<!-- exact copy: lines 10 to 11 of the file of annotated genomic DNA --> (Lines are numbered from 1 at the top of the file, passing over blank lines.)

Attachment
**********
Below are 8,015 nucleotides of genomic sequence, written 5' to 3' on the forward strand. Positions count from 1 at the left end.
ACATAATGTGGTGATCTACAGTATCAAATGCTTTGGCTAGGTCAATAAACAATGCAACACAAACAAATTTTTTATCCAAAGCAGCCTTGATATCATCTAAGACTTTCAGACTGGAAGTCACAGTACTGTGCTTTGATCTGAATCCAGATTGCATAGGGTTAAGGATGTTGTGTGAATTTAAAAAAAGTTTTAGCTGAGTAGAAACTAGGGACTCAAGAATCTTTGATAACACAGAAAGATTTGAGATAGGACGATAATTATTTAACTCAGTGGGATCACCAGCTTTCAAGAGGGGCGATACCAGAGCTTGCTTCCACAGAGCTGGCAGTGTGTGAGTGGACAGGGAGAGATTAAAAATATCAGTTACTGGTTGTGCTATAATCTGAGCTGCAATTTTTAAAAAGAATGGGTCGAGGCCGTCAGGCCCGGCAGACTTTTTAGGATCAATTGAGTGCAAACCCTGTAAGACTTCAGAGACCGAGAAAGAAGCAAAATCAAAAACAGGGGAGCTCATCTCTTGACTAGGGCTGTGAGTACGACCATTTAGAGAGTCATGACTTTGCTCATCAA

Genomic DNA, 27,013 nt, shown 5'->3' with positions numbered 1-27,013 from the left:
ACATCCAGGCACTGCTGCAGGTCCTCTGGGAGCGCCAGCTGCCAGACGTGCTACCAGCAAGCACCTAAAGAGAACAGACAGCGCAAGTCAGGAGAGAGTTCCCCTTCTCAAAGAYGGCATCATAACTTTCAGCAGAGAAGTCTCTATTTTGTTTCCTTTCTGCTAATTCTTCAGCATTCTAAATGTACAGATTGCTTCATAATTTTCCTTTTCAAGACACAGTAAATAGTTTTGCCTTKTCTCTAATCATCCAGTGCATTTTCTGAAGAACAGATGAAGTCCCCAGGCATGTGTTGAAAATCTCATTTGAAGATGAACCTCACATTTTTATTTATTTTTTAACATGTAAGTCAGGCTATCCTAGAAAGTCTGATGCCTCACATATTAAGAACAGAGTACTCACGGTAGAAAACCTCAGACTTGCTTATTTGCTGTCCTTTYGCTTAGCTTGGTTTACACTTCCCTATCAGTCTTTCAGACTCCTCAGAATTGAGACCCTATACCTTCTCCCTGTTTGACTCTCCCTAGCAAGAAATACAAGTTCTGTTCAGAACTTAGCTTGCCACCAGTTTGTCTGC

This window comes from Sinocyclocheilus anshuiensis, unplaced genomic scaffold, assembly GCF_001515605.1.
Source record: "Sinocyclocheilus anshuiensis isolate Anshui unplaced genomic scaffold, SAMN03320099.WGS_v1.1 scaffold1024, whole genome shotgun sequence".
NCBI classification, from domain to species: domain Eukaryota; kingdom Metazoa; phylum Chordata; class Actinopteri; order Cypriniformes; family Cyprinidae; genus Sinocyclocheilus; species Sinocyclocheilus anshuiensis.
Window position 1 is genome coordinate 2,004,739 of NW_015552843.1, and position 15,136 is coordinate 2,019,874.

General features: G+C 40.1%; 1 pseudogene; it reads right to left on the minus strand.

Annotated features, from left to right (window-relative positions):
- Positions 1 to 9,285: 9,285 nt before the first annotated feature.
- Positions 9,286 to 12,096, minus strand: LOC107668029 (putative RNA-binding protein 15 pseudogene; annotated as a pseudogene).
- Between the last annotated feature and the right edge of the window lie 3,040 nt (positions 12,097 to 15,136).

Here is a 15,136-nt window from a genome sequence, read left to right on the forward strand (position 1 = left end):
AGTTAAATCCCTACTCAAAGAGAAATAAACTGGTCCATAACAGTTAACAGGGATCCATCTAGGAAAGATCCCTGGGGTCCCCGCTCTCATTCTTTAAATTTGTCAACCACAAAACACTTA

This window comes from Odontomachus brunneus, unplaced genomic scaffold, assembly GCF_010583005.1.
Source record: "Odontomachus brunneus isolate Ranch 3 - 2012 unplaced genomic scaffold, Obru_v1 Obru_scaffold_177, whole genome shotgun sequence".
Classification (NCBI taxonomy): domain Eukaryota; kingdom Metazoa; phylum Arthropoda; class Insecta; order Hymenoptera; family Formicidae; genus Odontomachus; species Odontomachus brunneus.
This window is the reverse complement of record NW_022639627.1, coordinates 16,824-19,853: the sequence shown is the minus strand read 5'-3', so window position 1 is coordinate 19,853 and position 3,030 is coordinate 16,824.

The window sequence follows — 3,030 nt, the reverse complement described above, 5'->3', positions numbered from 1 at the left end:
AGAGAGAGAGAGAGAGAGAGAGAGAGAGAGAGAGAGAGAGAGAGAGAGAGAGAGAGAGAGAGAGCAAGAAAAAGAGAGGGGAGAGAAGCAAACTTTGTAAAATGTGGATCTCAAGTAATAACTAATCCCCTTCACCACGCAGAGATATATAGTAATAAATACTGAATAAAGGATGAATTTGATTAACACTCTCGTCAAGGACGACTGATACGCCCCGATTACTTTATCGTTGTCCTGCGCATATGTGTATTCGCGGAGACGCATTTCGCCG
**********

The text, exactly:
Annotated features, from left to right (window-relative positions):
- Positions 1 to 9,285: 9,285 nt before the first annotated feature.